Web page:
VANCOUVER, British Columbia -- A patient undergoing emergency surgery stunned an OR team here with greenish-black arterial blood. Surgeons and anesthesiologists were totally puzzled.
VANCOUVER, British Columbia, June 8 -- A patient undergoing emergency surgery stunned an OR team here with arterial blood that was greenish-black. Surgeons and anesthesiologists were totally puzzled.
After a brief hiatus to make sure the blood was arterial and not venous, the operation proceeded apace. Only later did an explanation emerge.
As anesthesiologist Giuseppe Del Vacario, M.D., of St. Paul's Hospital conceded in an interview, the team heard hoofbeats, but neither zebras, nor horses, nor even Vulcans, the well-known green-blooded characters in Star Trek, filled the bill. What did, it emerged, was cyanosis caused by sulfhemoglobin.
The patient was undergoing urgent bilateral fasciotomies for the compartment syndrome. The greenish-black blood was found after anesthesia induction, reported Stephan K.W. Schwarz, M.D., of the University of British Columbia, and colleagues, in a case report in the June 9 issue of The Lancet.
It turned out that the precipitating factor was an excess of sulfhemoglobin in plasma, possibly brought on by heavy doses of the migraine therapy sumatriptan (Imitrex).
"It has previously been reported that an arterial sulfhemoglobin concentration of 5 g/L produces detectable cyanosis, but we observed a dark complexion, and discolored blood, at 2 g/L," the authors wrote.
The idea that sumatriptan was the precipitating agent is merely conjecture, but the case illustrates that cyanosis can have several different causes, said Dr. Del Vacario, co-author.
"The issue is a fascinating one," said Dr. Del Vacario. "From our perspective, whenever we see discolored or cyanotic-looking blood, the vast majority of cases are due to a potentially life-threatening dyshemoglobinemia -- normal hemoglobin in the reduced or deoxygenated state."
But cyanosis can also be caused by oxidation of hemoglobin into methemoglobin, or, more rarely, when a sulfur atom is incorporated into the pophyrin ring of the heme group, resulting in sulfhemoglobin. In either case, the oxygen-carrying capacity of the patient's blood is severely compromised, the authors noted.
The patient, a 42-year-old man white man with "a rather dark complexion" arrived at the hospital with a compartment syndrome in both legs. He was a smoker, with a history of migraine, and regularly used sumatriptan at the highest indicated dose of 200 mg daily, plus diclofenac, and the hypnotic zopiclone.
His only abnormal blood result was a creatine kinase concentration of 43 384 U/L. A toxicology screen was negative.
After an uneventful anesthesia induction, Dr. Del Vacario asked his resident, Alana M. Flexman, M.D., also a co-author, to do the arterial puncture for insertion of an indwelling radial-arterial catheter. But when she did so, the yield was a dark, greenish-black blood, leaving her to believe that she had punctured a vein instead. They were eventually successfully in advancing the catheter and confirming through pressure transduction that the catheter was indeed in an artery.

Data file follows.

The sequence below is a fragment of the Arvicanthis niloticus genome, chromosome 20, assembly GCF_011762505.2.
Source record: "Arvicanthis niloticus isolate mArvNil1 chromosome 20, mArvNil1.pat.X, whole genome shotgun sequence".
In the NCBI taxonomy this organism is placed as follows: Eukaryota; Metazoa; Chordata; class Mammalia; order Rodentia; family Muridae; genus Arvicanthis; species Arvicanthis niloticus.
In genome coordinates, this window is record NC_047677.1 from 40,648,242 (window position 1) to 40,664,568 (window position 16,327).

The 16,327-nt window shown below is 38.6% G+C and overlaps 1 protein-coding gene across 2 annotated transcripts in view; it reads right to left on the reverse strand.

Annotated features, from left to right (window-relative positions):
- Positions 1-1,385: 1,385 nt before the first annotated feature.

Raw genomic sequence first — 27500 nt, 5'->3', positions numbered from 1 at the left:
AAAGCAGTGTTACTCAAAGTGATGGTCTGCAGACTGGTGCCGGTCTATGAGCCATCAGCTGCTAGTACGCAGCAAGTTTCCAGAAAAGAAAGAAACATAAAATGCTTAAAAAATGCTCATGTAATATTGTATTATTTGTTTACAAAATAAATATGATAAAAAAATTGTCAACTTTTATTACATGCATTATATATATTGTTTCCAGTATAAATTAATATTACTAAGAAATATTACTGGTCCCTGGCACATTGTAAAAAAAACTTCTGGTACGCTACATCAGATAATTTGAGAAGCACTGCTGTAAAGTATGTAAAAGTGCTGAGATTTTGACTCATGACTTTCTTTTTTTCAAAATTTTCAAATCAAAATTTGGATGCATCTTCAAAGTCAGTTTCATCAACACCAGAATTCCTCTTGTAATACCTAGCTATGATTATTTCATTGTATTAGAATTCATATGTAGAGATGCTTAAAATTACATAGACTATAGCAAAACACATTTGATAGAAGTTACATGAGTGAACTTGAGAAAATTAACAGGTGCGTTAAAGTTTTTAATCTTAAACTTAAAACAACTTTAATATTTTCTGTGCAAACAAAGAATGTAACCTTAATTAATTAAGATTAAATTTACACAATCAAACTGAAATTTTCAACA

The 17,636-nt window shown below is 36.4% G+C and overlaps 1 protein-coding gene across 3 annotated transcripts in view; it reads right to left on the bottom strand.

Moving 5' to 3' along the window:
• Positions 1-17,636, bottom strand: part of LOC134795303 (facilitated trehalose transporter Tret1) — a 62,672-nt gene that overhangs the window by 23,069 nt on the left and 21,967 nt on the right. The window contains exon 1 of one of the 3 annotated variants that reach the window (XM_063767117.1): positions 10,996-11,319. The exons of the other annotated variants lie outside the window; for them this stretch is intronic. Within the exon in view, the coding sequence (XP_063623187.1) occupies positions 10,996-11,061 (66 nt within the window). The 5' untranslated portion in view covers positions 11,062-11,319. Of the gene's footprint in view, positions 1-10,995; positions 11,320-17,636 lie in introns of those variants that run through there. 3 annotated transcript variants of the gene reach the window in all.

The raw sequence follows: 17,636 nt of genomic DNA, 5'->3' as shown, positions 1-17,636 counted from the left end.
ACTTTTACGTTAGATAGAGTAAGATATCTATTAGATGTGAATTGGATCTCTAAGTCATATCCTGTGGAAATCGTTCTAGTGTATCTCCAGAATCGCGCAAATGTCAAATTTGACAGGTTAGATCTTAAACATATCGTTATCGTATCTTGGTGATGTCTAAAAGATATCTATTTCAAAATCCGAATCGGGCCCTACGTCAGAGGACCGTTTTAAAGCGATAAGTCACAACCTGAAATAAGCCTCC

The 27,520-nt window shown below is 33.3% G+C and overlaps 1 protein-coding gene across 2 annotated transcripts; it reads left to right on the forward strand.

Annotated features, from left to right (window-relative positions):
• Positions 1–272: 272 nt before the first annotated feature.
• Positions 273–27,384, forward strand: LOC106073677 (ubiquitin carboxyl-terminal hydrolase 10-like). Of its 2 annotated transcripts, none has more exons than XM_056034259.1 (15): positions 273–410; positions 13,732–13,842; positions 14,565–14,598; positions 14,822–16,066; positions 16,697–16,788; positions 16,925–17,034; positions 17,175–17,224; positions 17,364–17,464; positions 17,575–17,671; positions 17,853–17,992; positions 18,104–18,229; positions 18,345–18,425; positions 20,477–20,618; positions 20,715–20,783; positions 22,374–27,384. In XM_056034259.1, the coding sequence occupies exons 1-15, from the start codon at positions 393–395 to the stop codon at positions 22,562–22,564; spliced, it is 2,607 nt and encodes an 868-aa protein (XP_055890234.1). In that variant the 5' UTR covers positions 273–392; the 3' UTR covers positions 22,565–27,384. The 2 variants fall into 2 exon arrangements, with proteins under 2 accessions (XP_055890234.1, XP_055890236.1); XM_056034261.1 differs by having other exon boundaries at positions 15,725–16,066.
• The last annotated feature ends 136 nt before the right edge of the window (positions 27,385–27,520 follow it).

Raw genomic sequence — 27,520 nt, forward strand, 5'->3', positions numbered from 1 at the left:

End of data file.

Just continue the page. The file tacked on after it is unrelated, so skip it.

"We did a blood gas on it, and to our surprise the PaO2 [partial oxygen pressure] was in fact in the normal range; it was in excess of 100 [135 mm Hg]," Dr. Del Vacario said. "What was going through our heads at that time was that we were dealing with some sort of dyshemoglobinemia, but the extent of the differential diagnosis was beyond our capability at that time."
Although they had an on-site co-oximeter, it did not measure in the 620 nm wavelength at which sulfhemoglobin has peak absorption, and therefore the sample showed as normal for both methhemoglobin and carboxyhemoglobin, but did not detect the much rarer sulfhemoglobin, he said.
The patient did well clinically during the night and did not go into myoglobinemic renal failure, as his physicians were concerned might happen. But the nature of the dyshemoglobinemia remained a mystery, despite multiple consultations with toxicologists, hematologists, and other physicians, until the authors got results of a second, qualitative test indicating the presence of sulfhemoglobin.
They sent a third to a lab in the Toronto area for quantitative analysis, and that test showed a sulfhemoglobin concentration of 2 g/L. The patient recovered without incident, stopped taking sumatriptan after discharge, and at a subsequent visit five weeks after his last dose had no trace of sulfhemoglobin in his blood, the authors reported.
Dr. Del Vacario said that although sulfhemoglobinemias generally resolve with erythrocyte turnover, as it did in the case of the patient, transfusion may be necessary in severe cases.
"The formation of sulfhemoglobin can be caused by medications, including sulfonamides," the authors wrote. "It is possible that our patient's arguably excessive intake of sumatriptan, which contains a sulfonamide group, caused his sulfhemoglobinemia."
"Although they affect the behavior of normal hemoglobin, neither methemoglobin nor sulfhemoglobin transport oxygen," they continued. "Dyshemoglobinaemias should be considered as possible causes of cyanosis, particularly in the presence of a relatively normal PaO2."